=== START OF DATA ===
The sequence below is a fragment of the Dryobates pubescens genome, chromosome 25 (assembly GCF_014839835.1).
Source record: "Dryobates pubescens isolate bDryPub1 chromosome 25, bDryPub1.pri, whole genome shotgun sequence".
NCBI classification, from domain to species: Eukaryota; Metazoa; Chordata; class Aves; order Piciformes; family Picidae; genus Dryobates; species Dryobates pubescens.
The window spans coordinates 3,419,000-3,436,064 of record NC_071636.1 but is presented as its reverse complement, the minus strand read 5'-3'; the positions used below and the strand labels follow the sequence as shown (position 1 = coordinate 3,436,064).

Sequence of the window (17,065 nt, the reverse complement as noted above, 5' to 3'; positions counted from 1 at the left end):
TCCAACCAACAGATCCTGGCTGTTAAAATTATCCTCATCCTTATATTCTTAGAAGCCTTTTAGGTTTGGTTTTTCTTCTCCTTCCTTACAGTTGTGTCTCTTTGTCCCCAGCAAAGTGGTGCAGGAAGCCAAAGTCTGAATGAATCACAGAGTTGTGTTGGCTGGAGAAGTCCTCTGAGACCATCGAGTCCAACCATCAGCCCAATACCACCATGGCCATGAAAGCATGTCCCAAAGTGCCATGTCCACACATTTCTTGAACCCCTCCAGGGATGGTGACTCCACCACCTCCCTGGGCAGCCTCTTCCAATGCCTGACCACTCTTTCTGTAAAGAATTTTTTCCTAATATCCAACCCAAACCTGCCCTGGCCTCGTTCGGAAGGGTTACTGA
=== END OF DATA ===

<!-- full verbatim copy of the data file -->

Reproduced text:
The sequence below is a fragment of the Dryobates pubescens genome, chromosome 25 (assembly GCF_014839835.1).
Source record: "Dryobates pubescens isolate bDryPub1 chromosome 25, bDryPub1.pri, whole genome shotgun sequence".
NCBI classification, from domain to species: Eukaryota; Metazoa; Chordata; class Aves; order Piciformes; family Picidae; genus Dryobates; species Dryobates pubescens.
The window spans coordinates 3,419,000-3,436,064 of record NC_071636.1 but is presented as its reverse complement, the minus strand read 5'-3'; the positions used below and the strand labels follow the sequence as shown (position 1 = coordinate 3,436,064).

Sequence of the window (17,065 nt, the reverse complement as noted above, 5' to 3'; positions counted from 1 at the left end):
TCCAACCAACAGATCCTGGCTGTTAAAATTATCCTCATCCTTATATTCTTAGAAGCCTTTTAGGTTTGGTTTTTCTTCTCCTTCCTTACAGTTGTGTCTCTTTGTCCCCAGCAAAGTGGTGCAGGAAGCCAAAGTCTGAATGAATCACAGAGTTGTGTTGGCTGGAGAAGTCCTCTGAGACCATCGAGTCCAACCATCAGCCCAATACCACCATGGCCATGAAAGCATGTCCCAAAGTGCCATGTCCACACATTTCTTGAACCCCTCCAGGGATGGTGACTCCACCACCTCCCTGGGCAGCCTCTTCCAATGCCTGACCACTCTTTCTGTAAAGAATTTTTTCCTAATATCCAACCCAAACCTGCCCTGGCCTCGTTCGGAAGGGTTACTGA